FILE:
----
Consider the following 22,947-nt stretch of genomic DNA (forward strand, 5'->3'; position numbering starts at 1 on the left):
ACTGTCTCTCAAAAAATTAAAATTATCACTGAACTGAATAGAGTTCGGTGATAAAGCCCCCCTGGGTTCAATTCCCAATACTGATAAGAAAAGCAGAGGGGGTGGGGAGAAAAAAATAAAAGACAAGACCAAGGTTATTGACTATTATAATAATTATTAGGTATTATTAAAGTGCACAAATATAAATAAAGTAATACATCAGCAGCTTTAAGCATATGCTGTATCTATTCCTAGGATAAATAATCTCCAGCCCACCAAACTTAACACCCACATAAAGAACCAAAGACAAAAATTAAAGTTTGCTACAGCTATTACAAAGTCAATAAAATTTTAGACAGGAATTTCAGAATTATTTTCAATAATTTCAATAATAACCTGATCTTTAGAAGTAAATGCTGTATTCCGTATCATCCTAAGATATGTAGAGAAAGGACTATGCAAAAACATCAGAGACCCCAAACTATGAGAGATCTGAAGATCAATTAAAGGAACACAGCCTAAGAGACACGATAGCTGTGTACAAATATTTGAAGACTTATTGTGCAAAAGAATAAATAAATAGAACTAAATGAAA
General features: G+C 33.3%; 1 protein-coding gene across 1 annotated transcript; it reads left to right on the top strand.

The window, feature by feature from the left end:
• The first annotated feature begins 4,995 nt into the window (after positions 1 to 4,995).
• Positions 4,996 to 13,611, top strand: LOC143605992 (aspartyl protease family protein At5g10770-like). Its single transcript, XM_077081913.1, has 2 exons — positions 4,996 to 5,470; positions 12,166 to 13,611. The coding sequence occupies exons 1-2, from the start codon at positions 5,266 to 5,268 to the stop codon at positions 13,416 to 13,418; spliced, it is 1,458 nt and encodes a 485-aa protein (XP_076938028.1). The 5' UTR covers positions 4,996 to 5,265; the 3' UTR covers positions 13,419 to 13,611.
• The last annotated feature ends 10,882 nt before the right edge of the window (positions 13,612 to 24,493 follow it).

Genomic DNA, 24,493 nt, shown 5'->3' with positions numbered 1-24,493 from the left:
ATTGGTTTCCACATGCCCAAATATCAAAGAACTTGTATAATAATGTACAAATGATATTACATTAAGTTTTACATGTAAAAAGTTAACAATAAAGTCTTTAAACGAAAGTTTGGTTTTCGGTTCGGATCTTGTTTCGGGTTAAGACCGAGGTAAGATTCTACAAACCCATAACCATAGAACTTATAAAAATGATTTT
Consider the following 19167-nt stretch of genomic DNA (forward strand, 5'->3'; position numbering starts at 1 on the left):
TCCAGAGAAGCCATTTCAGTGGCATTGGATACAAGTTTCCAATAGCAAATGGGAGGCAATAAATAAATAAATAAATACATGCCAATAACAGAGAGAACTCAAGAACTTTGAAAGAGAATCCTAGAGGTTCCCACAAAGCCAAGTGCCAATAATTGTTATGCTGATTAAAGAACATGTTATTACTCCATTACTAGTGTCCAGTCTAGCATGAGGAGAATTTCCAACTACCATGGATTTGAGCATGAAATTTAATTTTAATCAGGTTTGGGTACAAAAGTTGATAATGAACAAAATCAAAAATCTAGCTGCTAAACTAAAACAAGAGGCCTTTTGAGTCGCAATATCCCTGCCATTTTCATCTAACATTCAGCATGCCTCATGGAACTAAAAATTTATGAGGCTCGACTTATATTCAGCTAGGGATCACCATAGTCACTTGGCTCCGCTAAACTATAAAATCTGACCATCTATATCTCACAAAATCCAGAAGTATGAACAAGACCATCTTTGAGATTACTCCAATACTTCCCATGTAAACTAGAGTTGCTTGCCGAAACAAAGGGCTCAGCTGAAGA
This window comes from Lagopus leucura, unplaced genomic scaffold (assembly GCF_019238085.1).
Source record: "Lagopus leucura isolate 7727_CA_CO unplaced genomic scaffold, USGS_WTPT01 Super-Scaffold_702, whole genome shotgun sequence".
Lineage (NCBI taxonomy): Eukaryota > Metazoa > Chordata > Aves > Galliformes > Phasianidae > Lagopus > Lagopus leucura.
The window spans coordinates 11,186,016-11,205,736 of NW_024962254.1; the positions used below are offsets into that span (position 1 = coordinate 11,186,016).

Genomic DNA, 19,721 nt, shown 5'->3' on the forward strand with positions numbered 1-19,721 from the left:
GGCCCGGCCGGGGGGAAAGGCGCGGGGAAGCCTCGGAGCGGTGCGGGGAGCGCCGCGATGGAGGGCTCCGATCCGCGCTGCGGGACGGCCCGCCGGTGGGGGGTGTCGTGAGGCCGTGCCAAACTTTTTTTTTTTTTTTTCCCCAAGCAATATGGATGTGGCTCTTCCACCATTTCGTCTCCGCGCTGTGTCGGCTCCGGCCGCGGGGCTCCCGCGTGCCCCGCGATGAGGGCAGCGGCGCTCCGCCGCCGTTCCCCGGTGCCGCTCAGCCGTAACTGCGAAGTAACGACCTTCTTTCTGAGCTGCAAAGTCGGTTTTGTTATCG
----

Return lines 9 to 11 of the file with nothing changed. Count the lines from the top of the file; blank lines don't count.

ATTGGTTTCCACATGCCCAAATATCAAAGAACTTGTATAATAATGTACAAATGATATTACATTAAGTTTTACATGTAAAAAGTTAACAATAAAGTCTTTAAACGAAAGTTTGGTTTTCGGTTCGGATCTTGTTTCGGGTTAAGACCGAGGTAAGATTCTACAAACCCATAACCATAGAACTTATAAAAATGATTTT
Consider the following 19167-nt stretch of genomic DNA (forward strand, 5'->3'; position numbering starts at 1 on the left):
TCCAGAGAAGCCATTTCAGTGGCATTGGATACAAGTTTCCAATAGCAAATGGGAGGCAATAAATAAATAAATAAATACATGCCAATAACAGAGAGAACTCAAGAACTTTGAAAGAGAATCCTAGAGGTTCCCACAAAGCCAAGTGCCAATAATTGTTATGCTGATTAAAGAACATGTTATTACTCCATTACTAGTGTCCAGTCTAGCATGAGGAGAATTTCCAACTACCATGGATTTGAGCATGAAATTTAATTTTAATCAGGTTTGGGTACAAAAGTTGATAATGAACAAAATCAAAAATCTAGCTGCTAAACTAAAACAAGAGGCCTTTTGAGTCGCAATATCCCTGCCATTTTCATCTAACATTCAGCATGCCTCATGGAACTAAAAATTTATGAGGCTCGACTTATATTCAGCTAGGGATCACCATAGTCACTTGGCTCCGCTAAACTATAAAATCTGACCATCTATATCTCACAAAATCCAGAAGTATGAACAAGACCATCTTTGAGATTACTCCAATACTTCCCATGTAAACTAGAGTTGCTTGCCGAAACAAAGGGCTCAGCTGAAGA